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From shape- shifting food technology, to augmented reality game celebrating one year by hosting live and in-game events, to Pew Research’s report on The Internet of Things connectivity binge, and Google’s Project Wing team experimenting on air traffic control system to get drone delivery off the ground, it’s been an eventful week. Here are the things that caught our attention this past week.
Pokémon Go will host real-life events to celebrate its anniversary. This year, the Niantic Labs’ augmented reality game Pokemon Go is celebrating its one year anniversary. To commemorate the occasion, Niantic is hosting live and in-game events this Summer. At first, it appeared as though Pokémon Go was just going to be a short-lived craze. The company has definitely had the last laugh on that front, as Pokemon Go has been downloaded 650 million times generated an estimated $1B in revenue. Not too shabby. What this shows is that the market is ready for participative technology where immersive experiences blend with real life. Interested in attending and participating in the celebration? Check out the details from Andrew Liptak.
— Andrew Liptak (@AndrewLiptak) June 8, 2017
Google’s Project Wing team takes a key step towards making drone delivery real. I’ve always been fascinated by how air traffic controllers are able to manage air traffic and safely help navigate pilots and their planes full of people or cargo in and out of airports all over the world. When it comes to drone delivery, Google’s Google Wing project is working on something very similar.
Imagine your packages being delivered to your homes not by the usual courier trucks, but by drones. Using advanced drone technology may prove to be a huge challenge because it can lead to very busy skies. To solve that problem, Project Wing, an Alphabet subsidiary is working on an air traffic control system designed for drones. It may still be a long time before the project can be implemented, but the future is bright. If you’re a drone enthusiast and would like more details, check out this article from TechCrunch.
The Internet of Things Connectivity Binge: What Are the Implications? The Internet of Things (IoT) is disrupting and transforming daily life for both consumers and businesses alike. There is a need to be connected at all times that’s not really much different than a drug addiction, and no sign that is going to change anytime soon. Even if we’re plagued with security risks like ransomware and hacking, it is projected that there will be 22.5 billion devices connected to the internet by 2021. The opportunity for hackers and cyber criminals to ransom the devices is only going to increase.
According to recent Pew research, 49 percent of the world’s population is connected online and an estimated 8.4 billion connected things are in use worldwide. Considering these developments, the big question is: Could security vulnerabilities that become evident as the IoT rolls out prompt people, businesses and government to avoid or withdraw from certain online connectivity options?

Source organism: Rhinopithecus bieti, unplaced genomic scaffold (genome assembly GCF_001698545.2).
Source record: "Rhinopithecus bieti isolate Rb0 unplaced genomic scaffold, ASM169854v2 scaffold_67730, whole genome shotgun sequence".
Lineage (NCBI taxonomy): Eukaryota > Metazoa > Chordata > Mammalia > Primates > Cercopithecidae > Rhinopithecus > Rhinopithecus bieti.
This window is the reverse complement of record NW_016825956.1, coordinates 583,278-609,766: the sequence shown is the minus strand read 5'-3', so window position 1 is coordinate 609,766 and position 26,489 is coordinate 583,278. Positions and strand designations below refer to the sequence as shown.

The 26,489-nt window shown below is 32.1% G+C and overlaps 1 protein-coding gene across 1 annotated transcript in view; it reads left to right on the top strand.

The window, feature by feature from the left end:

This important question prompted the Pew Research Center and Elon University’s Imagining the Internet Center to conduct a large canvassing of technologists, scholars, practitioners, strategic thinkers and other leaders and the results were shared in this article shared by my friend, Evan Kirstel on Twitter. The article is a very long read, but it is definitely worth your time.
The Internet of Things Connectivity Binge: What Are the Implications? https://t.co/ineqzjKfPf
— Evan Kirstel (@evankirstel) June 8, 2017
MIT researchers designed a shape-shifting pasta that will transform in water. As a foodie and someone who loves to cook, this story is fascinating to me. Talk about pasta and you’ll have my attention. Combine food and technology, you have a winner.
MIT researchers have designed a shape-shifting concoction that they hope will someday save manufacturers some substantial packaging and shipping costs.
Researchers believe that their shape-changing food could be packed flat, saving space. The team of researchers were able to create flat sheets of gelatin and starch and used 3D printing to make shapes that transform into 3D versions when submerged in water. The next step for the team is to test the process with real ingredients that will transform into forms of pasta familiar to us all. This doesn’t seem all that surprising to me, what about you? To find out more, head over to this Quartz article shared by Hugh Mason on Twitter.
— Hugh Mason (@hughmason) June 7, 2017
Here’s a video that shows how this works:
Shelly Kramer is a Principal Analyst and Founding Partner at Futurum Research. A serial entrepreneur with a technology centric focus, she has worked alongside some of the world’s largest brands to embrace disruption and spur innovation, understand and address the realities of the connected customer, and help navigate the process of digital transformation. She brings 20 years' experience as a brand strategist to her work at Futurum, and has deep experience helping global companies with marketing challenges, GTM strategies, messaging development, and driving strategy and digital transformation for B2B brands across multiple verticals. Shelly's coverage areas include Collaboration/CX/SaaS, platforms, ESG, and Cybersecurity, as well as topics and trends related to the Future of Work, the transformation of the workplace and how people and technology are driving that transformation. A transplanted New Yorker, she has learned to love life in the Midwest, and has firsthand experience that some of the most innovative minds and most successful companies in the world also happen to live in “flyover country.”